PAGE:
SHU to Launch Gaming Track in Computer Science

News Story: December 21, 2008

Sacred Heart University’s Computer Science Department is launching a computer science gaming track for its Bachelor of Science degree which will prepare students for careers in the gaming industry.

The gaming concentration will not only focus on game development and animation but also on the architecture of programs and will be offered to the students in the fall of 2009. The track is also the only program of its type available in the region.

“We’re going to emphasize what’s behind the game,” said computer science Professor Dominick Pinto.

Students will learn about animation, graphics, mathematics, statistics, probabilities and art. The courses will lead to a capstone in which students will combine all of these elements.

The new courses offered will include Digital Animation and Gaming, Introduction to Computer Gaming, Advanced Computer Gaming, Introduction to Computer Graphics, Advanced Computer Graphics, and Fundamentals of Game Design. Students will also be required to take pre-calculus, calculus, visual organization, and Photoshop & Illustrator.

In the last five years, there has been a trend toward gaming tracks in computer science programs throughout the country, which will make Sacred Heart’s track more competitive. The trend coincides with an increase in student interest in assembling the elements of games, including statistics, strategies, and animation. Eventually, the department could add a gaming Master’s degree or link the gaming track to a five-year baccalaureate to Master’s program.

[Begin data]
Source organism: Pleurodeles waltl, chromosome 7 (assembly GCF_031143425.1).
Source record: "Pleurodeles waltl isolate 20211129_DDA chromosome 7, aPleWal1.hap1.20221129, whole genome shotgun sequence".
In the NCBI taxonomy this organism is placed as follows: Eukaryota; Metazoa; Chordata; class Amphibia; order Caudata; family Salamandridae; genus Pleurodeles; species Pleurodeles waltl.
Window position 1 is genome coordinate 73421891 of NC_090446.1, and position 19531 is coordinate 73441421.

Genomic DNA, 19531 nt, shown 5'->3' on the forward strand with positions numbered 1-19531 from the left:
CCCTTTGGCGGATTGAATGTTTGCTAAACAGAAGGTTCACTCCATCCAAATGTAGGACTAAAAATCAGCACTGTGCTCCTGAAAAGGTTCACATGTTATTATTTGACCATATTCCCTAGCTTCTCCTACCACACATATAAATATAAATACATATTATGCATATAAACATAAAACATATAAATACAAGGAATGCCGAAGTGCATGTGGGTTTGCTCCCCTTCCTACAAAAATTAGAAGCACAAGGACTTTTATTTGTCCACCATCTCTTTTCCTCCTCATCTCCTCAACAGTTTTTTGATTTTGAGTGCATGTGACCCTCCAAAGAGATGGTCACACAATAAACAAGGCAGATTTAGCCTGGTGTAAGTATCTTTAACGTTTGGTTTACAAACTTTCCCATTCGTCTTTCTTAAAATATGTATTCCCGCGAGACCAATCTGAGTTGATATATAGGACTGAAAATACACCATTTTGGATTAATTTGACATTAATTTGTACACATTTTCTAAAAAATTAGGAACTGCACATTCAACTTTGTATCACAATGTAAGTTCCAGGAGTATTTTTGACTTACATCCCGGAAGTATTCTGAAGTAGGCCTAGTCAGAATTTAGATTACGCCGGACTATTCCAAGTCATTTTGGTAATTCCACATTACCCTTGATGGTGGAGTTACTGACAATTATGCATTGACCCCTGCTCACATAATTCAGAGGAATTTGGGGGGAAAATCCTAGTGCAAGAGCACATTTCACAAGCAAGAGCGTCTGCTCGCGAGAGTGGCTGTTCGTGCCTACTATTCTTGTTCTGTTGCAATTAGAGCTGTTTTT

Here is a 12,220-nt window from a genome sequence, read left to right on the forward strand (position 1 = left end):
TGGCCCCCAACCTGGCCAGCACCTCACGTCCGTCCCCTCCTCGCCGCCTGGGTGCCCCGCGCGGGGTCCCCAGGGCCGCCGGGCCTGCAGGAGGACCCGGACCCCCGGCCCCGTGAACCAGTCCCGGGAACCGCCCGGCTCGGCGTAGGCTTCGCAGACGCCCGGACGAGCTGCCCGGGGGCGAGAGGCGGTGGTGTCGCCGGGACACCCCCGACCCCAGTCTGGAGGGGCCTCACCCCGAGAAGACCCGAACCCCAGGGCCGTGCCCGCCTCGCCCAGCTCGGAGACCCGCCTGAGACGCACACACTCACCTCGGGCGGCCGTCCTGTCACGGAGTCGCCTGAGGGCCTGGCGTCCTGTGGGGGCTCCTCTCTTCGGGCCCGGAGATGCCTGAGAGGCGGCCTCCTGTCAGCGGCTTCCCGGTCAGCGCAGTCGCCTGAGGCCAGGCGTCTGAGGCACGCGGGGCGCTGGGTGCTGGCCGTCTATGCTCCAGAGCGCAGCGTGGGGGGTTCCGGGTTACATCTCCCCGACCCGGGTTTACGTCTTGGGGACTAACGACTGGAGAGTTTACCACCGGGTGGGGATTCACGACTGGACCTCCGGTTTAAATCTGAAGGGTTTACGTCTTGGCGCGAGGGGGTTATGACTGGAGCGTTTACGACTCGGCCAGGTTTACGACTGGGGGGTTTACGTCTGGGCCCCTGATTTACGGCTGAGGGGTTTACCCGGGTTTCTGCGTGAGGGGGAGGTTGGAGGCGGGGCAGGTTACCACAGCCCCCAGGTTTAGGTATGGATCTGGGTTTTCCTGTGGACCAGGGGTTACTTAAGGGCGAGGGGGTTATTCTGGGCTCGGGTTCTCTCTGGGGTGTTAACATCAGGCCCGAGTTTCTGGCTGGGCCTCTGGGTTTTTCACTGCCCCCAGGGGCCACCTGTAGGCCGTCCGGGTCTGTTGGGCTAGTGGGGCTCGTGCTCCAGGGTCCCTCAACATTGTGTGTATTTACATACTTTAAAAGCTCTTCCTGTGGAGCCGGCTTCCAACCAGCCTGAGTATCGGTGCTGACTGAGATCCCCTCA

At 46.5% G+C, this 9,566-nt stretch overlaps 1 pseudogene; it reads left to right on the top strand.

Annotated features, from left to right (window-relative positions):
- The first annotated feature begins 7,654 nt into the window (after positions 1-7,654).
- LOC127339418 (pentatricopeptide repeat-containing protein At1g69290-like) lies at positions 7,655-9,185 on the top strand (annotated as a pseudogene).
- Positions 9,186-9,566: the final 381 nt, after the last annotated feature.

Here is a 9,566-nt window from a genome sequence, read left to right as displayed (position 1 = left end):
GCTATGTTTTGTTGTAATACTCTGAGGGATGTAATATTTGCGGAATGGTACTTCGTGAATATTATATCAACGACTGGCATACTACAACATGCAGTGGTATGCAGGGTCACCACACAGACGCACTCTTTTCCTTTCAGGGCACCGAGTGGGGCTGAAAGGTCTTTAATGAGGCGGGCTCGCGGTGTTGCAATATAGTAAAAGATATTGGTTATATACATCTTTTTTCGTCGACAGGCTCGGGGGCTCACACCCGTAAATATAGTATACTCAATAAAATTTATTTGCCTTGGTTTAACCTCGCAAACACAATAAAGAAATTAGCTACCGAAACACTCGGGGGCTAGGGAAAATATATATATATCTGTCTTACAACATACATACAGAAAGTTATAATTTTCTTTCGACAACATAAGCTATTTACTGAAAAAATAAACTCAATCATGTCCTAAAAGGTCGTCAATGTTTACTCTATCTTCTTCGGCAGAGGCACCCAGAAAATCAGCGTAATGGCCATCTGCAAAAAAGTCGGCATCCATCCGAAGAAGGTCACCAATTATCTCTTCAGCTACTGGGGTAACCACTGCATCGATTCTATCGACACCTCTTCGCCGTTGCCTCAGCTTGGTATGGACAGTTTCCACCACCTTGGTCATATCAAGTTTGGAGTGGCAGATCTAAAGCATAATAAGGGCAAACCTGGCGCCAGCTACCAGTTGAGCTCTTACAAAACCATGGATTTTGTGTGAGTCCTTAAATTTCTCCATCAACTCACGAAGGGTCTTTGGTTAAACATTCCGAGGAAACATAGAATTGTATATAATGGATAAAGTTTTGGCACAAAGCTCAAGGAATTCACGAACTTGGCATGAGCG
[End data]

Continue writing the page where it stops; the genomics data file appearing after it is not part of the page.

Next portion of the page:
“Young people are really into video games,” Pinto said, explaining the growing demand for gaming tracks in computer science programs.

Students who graduate in the gaming track will have computer science degrees and will be well-served by the track even if they decide not to go into the gaming industry, according to Pinto. The program’s emphasis on logic and mathematics will be valuable in any technological field.

“The upside to this whole thing is that even though the students will be doing a track in computer gaming, they’re going to have a lot of the computer science and IT training that the other students have,” Pinto said. “They will be able to perform a lot of the tasks that the other two [computer science program] tracks can do.”

Students will be able to go to work in the gaming industry or even work for defense contractors who develop combat simulators or carry-out computer modeling. The program will also help fill a market-based demand to fill the severe shortage of game programmers.

“The job market is there, but they’ll still have the versatility that they’ll be able to go into something else,” Pinto said.